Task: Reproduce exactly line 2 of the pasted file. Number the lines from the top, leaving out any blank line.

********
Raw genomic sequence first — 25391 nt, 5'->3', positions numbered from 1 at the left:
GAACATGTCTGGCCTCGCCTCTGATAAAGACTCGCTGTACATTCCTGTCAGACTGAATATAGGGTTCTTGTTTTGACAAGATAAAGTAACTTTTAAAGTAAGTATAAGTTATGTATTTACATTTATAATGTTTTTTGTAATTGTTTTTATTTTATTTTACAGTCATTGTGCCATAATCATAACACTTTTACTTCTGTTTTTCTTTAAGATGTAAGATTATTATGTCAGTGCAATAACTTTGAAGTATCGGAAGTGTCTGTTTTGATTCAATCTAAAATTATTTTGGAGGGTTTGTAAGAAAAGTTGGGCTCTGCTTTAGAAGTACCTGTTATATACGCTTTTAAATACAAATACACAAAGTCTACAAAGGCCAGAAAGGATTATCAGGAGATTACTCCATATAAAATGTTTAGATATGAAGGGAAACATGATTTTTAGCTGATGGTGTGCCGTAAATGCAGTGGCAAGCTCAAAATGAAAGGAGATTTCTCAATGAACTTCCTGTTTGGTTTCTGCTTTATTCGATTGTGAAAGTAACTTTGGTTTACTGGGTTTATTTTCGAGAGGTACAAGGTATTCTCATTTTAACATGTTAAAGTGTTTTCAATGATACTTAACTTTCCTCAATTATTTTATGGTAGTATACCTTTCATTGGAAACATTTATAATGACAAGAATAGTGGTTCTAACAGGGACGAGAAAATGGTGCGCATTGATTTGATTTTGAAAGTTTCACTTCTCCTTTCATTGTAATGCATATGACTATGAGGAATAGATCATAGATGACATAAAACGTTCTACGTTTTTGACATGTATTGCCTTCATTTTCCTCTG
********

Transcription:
GAACATGTCTGGCCTCGCCTCTGATAAAGACTCGCTGTACATTCCTGTCAGACTGAATATAGGGTTCTTGTTTTGACAAGATAAAGTAACTTTTAAAGTAAGTATAAGTTATGTATTTACATTTATAATGTTTTTTGTAATTGTTTTTATTTTATTTTACAGTCATTGTGCCATAATCATAACACTTTTACTTCTGTTTTTCTTTAAGATGTAAGATTATTATGTCAGTGCAATAACTTTGAAGTATCGGAAGTGTCTGTTTTGATTCAATCTAAAATTATTTTGGAGGGTTTGTAAGAAAAGTTGGGCTCTGCTTTAGAAGTACCTGTTATATACGCTTTTAAATACAAATACACAAAGTCTACAAAGGCCAGAAAGGATTATCAGGAGATTACTCCATATAAAATGTTTAGATATGAAGGGAAACATGATTTTTAGCTGATGGTGTGCCGTAAATGCAGTGGCAAGCTCAAAATGAAAGGAGATTTCTCAATGAACTTCCTGTTTGGTTTCTGCTTTATTCGATTGTGAAAGTAACTTTGGTTTACTGGGTTTATTTTCGAGAGGTACAAGGTATTCTCATTTTAACATGTTAAAGTGTTTTCAATGATACTTAACTTTCCTCAATTATTTTATGGTAGTATACCTTTCATTGGAAACATTTATAATGACAAGAATAGTGGTTCTAACAGGGACGAGAAAATGGTGCGCATTGATTTGATTTTGAAAGTTTCACTTCTCCTTTCATTGTAATGCATATGACTATGAGGAATAGATCATAGATGACATAAAACGTTCTACGTTTTTGACATGTATTGCCTTCATTTTCCTCTG